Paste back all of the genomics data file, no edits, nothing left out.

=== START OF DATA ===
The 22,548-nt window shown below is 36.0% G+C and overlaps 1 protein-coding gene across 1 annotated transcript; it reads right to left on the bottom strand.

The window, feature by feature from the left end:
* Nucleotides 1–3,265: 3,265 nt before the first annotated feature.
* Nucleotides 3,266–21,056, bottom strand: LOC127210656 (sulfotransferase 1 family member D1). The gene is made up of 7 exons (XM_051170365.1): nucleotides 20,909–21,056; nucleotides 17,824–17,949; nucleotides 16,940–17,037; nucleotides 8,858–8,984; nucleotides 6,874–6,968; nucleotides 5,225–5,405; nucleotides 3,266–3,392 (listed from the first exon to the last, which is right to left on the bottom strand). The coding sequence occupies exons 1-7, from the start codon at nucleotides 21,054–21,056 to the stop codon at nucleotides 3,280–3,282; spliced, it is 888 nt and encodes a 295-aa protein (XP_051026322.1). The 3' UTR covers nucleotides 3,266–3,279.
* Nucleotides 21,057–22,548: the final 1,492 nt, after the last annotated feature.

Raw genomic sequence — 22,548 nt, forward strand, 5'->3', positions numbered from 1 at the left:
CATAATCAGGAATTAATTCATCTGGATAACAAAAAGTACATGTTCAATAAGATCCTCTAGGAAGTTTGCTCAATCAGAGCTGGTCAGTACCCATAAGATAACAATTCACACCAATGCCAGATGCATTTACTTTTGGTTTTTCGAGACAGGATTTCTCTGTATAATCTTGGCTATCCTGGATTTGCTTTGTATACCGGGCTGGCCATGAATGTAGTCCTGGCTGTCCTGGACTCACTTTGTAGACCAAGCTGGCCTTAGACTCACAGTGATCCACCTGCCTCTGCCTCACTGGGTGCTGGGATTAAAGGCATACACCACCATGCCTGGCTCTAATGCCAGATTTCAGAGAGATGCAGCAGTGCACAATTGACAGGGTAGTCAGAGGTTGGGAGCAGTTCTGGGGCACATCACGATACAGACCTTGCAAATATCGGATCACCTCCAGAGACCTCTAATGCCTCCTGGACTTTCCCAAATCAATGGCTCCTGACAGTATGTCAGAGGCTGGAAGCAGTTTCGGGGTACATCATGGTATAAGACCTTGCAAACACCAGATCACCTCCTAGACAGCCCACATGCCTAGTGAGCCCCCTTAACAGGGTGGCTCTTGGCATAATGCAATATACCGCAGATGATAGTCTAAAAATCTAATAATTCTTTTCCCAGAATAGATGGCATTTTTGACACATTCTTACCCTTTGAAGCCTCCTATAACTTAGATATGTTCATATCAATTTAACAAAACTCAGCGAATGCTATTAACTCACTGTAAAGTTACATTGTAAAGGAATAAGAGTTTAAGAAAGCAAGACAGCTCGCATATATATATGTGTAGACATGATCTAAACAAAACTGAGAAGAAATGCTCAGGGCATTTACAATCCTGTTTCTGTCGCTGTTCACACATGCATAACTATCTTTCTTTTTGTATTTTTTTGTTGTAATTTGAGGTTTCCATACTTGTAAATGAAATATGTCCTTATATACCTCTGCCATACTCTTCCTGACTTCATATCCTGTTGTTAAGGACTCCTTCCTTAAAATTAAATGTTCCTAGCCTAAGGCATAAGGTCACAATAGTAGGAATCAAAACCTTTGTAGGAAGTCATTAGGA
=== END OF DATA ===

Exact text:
The 22,548-nt window shown below is 36.0% G+C and overlaps 1 protein-coding gene across 1 annotated transcript; it reads right to left on the bottom strand.

The window, feature by feature from the left end:
* Nucleotides 1–3,265: 3,265 nt before the first annotated feature.
* Nucleotides 3,266–21,056, bottom strand: LOC127210656 (sulfotransferase 1 family member D1). The gene is made up of 7 exons (XM_051170365.1): nucleotides 20,909–21,056; nucleotides 17,824–17,949; nucleotides 16,940–17,037; nucleotides 8,858–8,984; nucleotides 6,874–6,968; nucleotides 5,225–5,405; nucleotides 3,266–3,392 (listed from the first exon to the last, which is right to left on the bottom strand). The coding sequence occupies exons 1-7, from the start codon at nucleotides 21,054–21,056 to the stop codon at nucleotides 3,280–3,282; spliced, it is 888 nt and encodes a 295-aa protein (XP_051026322.1). The 3' UTR covers nucleotides 3,266–3,279.
* Nucleotides 21,057–22,548: the final 1,492 nt, after the last annotated feature.

Raw genomic sequence — 22,548 nt, forward strand, 5'->3', positions numbered from 1 at the left:
CATAATCAGGAATTAATTCATCTGGATAACAAAAAGTACATGTTCAATAAGATCCTCTAGGAAGTTTGCTCAATCAGAGCTGGTCAGTACCCATAAGATAACAATTCACACCAATGCCAGATGCATTTACTTTTGGTTTTTCGAGACAGGATTTCTCTGTATAATCTTGGCTATCCTGGATTTGCTTTGTATACCGGGCTGGCCATGAATGTAGTCCTGGCTGTCCTGGACTCACTTTGTAGACCAAGCTGGCCTTAGACTCACAGTGATCCACCTGCCTCTGCCTCACTGGGTGCTGGGATTAAAGGCATACACCACCATGCCTGGCTCTAATGCCAGATTTCAGAGAGATGCAGCAGTGCACAATTGACAGGGTAGTCAGAGGTTGGGAGCAGTTCTGGGGCACATCACGATACAGACCTTGCAAATATCGGATCACCTCCAGAGACCTCTAATGCCTCCTGGACTTTCCCAAATCAATGGCTCCTGACAGTATGTCAGAGGCTGGAAGCAGTTTCGGGGTACATCATGGTATAAGACCTTGCAAACACCAGATCACCTCCTAGACAGCCCACATGCCTAGTGAGCCCCCTTAACAGGGTGGCTCTTGGCATAATGCAATATACCGCAGATGATAGTCTAAAAATCTAATAATTCTTTTCCCAGAATAGATGGCATTTTTGACACATTCTTACCCTTTGAAGCCTCCTATAACTTAGATATGTTCATATCAATTTAACAAAACTCAGCGAATGCTATTAACTCACTGTAAAGTTACATTGTAAAGGAATAAGAGTTTAAGAAAGCAAGACAGCTCGCATATATATATGTGTAGACATGATCTAAACAAAACTGAGAAGAAATGCTCAGGGCATTTACAATCCTGTTTCTGTCGCTGTTCACACATGCATAACTATCTTTCTTTTTGTATTTTTTTGTTGTAATTTGAGGTTTCCATACTTGTAAATGAAATATGTCCTTATATACCTCTGCCATACTCTTCCTGACTTCATATCCTGTTGTTAAGGACTCCTTCCTTAAAATTAAATGTTCCTAGCCTAAGGCATAAGGTCACAATAGTAGGAATCAAAACCTTTGTAGGAAGTCATTAGGA